Mathematicians, scientists and STEM students will know something about what  $\int_0^1 x^2\,dx$ means and they will probably know how to calculate it.  Most  of them may be able to do it in their head.  I have taught calculus so many times that I know it "by heart", which means that it is associated in my brain with the number $1/3$ in such a way that when I see the integral the number automatically and without effort pops us (in the same way that I know September has 30 days).

Beginning calculus students may have a confused and incorrect understanding of the set of all real numbers in several ways, but practicing mathematicians (and many others) know that it is an uncountably infinite dense set and they think of it as an object.  A student very likely does not think of it as an object, but as a sprawling unimaginable space that you cannot possibly regard as a thing. Students may picture a real number as having another real number sitting right beside it — the next biggest one. Most practicing mathematicians think of the set of real numbers as a completed infinity – every real number is already there —  and they know that between any two of them there is another one.

As a consequence, when students and professors talk about real numbers the student finds that some times the professor says things that sound completely wrong and the professor hears the student say things that are bizarre and confused.  They firmly believe they are talking about the same thing, the real numbers, but the student is seen by the professor as wrong and the professor is seen by the students as talking meaningless nonsense.  Even so, they believe they are talking about the same thing.

## Nomenclature

I tried various other names before I came to "shared mental objects".

• I called them abstract objects in abstractmath.  The word "abstract" does not convey their actual character — they are mental and they are shared.
• They are non-physical objects, a phrase widely used in philosophy, but naming something by a negation is always a bad idea.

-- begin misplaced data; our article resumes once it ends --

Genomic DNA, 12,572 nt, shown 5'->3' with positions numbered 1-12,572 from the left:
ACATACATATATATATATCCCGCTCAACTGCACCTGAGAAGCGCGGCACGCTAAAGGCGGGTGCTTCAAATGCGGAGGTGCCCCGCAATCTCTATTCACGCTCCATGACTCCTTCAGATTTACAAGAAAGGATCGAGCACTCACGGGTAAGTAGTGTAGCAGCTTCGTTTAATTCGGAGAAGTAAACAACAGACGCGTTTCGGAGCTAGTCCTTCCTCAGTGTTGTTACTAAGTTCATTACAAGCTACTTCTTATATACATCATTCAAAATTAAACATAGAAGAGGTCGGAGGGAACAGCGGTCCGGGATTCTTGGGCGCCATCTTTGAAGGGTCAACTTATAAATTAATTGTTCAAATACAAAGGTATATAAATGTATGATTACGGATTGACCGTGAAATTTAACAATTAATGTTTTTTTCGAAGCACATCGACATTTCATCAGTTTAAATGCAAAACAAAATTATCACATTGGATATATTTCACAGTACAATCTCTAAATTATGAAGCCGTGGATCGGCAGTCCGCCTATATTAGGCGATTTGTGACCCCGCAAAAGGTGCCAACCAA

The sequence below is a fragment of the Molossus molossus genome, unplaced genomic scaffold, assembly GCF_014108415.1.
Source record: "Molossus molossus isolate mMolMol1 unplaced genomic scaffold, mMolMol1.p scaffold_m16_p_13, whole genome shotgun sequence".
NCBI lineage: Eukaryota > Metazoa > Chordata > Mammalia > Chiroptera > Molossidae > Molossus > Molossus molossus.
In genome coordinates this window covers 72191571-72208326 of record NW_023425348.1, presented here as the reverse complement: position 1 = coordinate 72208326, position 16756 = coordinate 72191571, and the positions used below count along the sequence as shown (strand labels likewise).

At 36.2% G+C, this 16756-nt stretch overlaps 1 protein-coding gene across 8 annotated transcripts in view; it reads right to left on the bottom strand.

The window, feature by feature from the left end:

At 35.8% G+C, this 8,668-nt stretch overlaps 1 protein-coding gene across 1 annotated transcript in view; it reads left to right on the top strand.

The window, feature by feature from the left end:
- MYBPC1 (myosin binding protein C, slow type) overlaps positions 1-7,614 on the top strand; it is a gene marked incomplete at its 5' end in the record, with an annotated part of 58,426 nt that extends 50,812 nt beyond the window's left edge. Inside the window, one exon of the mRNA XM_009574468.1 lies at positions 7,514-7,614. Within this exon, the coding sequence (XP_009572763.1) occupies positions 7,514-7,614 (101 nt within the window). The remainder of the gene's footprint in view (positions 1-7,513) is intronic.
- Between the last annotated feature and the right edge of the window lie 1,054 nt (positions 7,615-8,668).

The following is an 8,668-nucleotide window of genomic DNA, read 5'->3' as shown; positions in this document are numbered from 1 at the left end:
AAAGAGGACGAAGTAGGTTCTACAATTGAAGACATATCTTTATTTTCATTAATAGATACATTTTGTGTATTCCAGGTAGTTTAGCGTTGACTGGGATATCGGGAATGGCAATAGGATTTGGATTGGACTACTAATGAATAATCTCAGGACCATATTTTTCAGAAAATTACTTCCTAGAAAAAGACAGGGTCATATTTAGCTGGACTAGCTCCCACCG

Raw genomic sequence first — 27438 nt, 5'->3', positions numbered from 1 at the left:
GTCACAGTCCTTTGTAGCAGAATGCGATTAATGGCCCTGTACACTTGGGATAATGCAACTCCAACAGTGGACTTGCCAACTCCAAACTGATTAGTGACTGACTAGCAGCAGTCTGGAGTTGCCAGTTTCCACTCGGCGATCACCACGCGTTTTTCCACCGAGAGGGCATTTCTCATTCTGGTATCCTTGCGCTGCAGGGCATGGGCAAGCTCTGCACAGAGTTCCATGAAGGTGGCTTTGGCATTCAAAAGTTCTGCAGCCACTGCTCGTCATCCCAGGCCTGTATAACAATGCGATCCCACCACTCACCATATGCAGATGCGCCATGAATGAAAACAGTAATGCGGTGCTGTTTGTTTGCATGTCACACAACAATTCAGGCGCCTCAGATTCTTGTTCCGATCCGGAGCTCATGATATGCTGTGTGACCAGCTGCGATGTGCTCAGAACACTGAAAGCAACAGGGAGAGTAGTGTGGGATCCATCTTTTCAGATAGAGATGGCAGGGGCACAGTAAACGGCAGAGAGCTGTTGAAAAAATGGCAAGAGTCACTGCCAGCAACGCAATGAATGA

• Co-mental objects is ugly and comental looks like a misspelling.
• Intermental objects sounds like it has something to do with burial.  Maybe InterMental?
• The word entity may avoid some confusion caused by the word "object", which suggests physical object.  But "object" is widely used in philosophy and in math ed in the way it is used here.
• Meme?  Well, in some sense a shared mental object is a meme.  Memes have a connotation of forcing themselves into your brain that I don't want, but I want to consider the relationship further.

The major advantage of "shared mental object" is that it describes the important properties of the concept: It is a mental object and it is shared by people.  It has no philosophical implications concerning platonism, either. Mathematical objects do have special properties of verifiability that general shared mental objects do not, but my terminology does not suggest any existence of absolute truth or of an Ideal existing in another world.  I don't believe in such things, but some people do and I want to point out that "shared mental object" does not rule such things out — it merely gives a direct evidence-based description of a phenomenon that actually exists in the real world.

## References

Abstract objects in the Stanford Encyclopedia of Philosophy

Abstract object in Wikipedia

Mathematical objects in abstractmath

Mathematical objects in Wikipedia

What is Mathematics, Really?  R. Hersh, Oxford University Press, 1997

Previous posts

Representations of mathematical objects

Representations III: Rigor and Rigor Mortis

Representations II: Dry Bones

### Notes on Viewing

This post uses MathJax. If you see mathematical expressions with dollar signs around them, or badly formatted formulas, try refreshing the screen. Sometimes you have to do it two or three times.

1. 1
eddie says:

I can't see any difference between an "abstract object" and a "mathematical object" except for their qualities, Sherlock Holmes and Unicorns have their unique qualities, just as numbers do.

• 2
SixWingedSeraph says:

I wrote about that here: http://www.abstractmath.org/MM/MMMathObj.htm#_Toc153180903   Mathematical objects are abstract objects, but abstract objects can change over time, among other things.  Math objects are unchanging and don't affect anything.  That distinction is not mine —  it is made by some philosophers — but of course you can argue about whether it is correct or not. –CW